Jac for Vets Researcher decodes prairie dog language, discovers they've been talking about us You might not think it to look at them, but prairie dogs and humans actually share an important commonality -- and it's not just their complex social structures, or their habit of standing up on two feet (aww, like people). As it turns out, prairie dogs actually have one of the most sophisticated forms of vocal communication in the natural world, really not so unlike our own. After more than 25 years of studying the calls of prairie dog in the field, one researcher managed to decode just what these animals are saying. And the results show that praire dogs aren't only extremely effective communicators, they also pay close attention to detail. According to Dr. And, when they're talking about humans, that might not always be flattering. "For example, a human alarm call not only contains information about the intruder being a human, but also contains information about the size, shape (thin or fat), and color of clothes the human is wearing," says Dr. For more information on Dr.

Appropriate Consequences for a Teen’s Bad Behavior | Middle Earth When a teen breaks the rules or behaves poorly, parents must step in and ensure that there is a consequence. It’s important to understand that punishment is not the goal in a parent’s discipline, but rather providing a lesson. Learning from your mistakes is often life’s best method for growing and improving. Here are some ideas for appropriate consequences when your teen misbehaves: Ignore Mild Misbehavior Ignoring behavior can be a very effective consequence to minor irritations, but it’s very important to carefully choose which behaviors you will ignore. Allow Natural Consequences A natural consequence is something that automatically results from a person’s action. When the teen refuses to do his homework, he faces the consequence of getting a zero or having to stay after school to get it completed. Provide Logical Consequences Sometimes natural consequences don’t work because they aren’t a strong enough deterrent or because the natural consequence is dangerous. Assign Extra Chores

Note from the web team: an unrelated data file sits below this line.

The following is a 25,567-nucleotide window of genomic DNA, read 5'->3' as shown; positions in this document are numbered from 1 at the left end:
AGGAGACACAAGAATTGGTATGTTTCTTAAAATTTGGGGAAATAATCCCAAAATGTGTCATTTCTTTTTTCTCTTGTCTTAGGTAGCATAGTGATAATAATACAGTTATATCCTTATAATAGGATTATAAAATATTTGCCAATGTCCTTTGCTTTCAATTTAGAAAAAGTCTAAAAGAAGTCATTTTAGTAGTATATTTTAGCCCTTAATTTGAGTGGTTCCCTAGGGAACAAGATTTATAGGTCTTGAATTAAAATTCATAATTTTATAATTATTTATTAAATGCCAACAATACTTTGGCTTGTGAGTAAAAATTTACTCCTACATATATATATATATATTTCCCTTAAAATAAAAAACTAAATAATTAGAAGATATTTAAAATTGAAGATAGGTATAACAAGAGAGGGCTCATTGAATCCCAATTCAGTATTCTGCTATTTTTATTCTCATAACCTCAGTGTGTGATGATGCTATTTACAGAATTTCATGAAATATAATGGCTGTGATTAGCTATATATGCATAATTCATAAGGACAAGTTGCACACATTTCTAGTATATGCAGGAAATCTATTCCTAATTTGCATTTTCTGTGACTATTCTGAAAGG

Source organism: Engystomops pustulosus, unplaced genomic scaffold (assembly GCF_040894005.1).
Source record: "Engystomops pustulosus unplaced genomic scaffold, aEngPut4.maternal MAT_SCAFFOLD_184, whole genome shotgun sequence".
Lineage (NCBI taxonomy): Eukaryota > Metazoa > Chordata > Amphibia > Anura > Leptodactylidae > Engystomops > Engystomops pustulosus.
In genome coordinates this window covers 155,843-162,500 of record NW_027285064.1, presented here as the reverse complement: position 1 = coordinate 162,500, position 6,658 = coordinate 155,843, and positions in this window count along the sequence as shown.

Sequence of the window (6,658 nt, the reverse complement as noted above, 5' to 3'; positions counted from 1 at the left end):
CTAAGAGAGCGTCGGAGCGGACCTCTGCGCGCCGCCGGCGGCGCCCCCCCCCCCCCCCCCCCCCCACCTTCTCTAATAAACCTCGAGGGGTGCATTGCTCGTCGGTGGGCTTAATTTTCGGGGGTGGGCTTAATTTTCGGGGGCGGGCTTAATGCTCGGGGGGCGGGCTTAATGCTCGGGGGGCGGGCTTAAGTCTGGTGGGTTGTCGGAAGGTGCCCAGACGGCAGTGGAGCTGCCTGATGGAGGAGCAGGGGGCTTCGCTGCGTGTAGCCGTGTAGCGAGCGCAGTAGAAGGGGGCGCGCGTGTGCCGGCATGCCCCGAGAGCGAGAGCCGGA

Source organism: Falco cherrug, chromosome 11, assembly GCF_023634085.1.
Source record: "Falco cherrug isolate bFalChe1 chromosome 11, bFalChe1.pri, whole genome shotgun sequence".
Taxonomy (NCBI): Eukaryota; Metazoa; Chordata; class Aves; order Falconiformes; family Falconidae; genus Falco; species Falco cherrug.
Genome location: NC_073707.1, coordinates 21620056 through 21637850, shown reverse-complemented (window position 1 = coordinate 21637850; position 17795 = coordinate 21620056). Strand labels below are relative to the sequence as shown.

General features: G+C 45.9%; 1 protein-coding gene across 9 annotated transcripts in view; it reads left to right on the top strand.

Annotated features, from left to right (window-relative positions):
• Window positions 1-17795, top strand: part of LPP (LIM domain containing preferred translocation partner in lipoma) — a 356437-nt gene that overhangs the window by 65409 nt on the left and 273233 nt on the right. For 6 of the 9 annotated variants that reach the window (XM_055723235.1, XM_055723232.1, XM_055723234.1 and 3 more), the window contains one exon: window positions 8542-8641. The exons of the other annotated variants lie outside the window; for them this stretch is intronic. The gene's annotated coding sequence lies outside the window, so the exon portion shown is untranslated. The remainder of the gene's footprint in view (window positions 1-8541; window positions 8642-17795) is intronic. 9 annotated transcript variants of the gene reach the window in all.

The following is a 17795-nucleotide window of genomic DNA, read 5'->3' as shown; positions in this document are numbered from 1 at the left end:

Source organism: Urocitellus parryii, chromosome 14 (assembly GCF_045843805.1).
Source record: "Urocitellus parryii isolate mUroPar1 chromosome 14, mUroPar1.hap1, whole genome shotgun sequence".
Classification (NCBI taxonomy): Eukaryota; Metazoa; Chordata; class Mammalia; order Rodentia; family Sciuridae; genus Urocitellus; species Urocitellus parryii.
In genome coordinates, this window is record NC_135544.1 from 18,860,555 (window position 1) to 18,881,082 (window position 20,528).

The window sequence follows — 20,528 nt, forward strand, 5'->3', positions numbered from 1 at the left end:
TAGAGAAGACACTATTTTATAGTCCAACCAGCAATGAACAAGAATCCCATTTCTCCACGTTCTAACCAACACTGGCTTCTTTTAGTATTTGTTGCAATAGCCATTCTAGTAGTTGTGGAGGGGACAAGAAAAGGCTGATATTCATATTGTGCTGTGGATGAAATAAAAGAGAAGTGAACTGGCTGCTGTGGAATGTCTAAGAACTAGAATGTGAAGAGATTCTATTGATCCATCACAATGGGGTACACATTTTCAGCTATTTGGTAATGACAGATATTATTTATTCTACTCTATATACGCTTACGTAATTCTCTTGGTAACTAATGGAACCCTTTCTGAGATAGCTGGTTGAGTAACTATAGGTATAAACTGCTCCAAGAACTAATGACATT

Pascal's Wager Blaise Pascal Pascal's Wager is an argument in apologetic philosophy which was devised by the seventeenth-century French philosopher, mathematician, and physicist Blaise Pascal (1623–1662). It posits that humans all bet with their lives either that God exists or does not exist. Given the possibility that God actually does exist and assuming the infinite gain or loss associated with belief in God or with unbelief, a rational person should live as though God exists and seek to believe in God. Pascal formulated the wager within a Christian framework. The wager[edit] The philosophy uses the following logic (excerpts from Pensées, part III, §233): "God is, or He is not"A Game is being played... where heads or tails will turn up.According to reason, you can defend neither of the propositions.You must wager. Pascal asks the reader to analyze the position of mankind, this crisis of existence and lack of complete understanding. Explanation[edit] The wager is described in Pensées this way: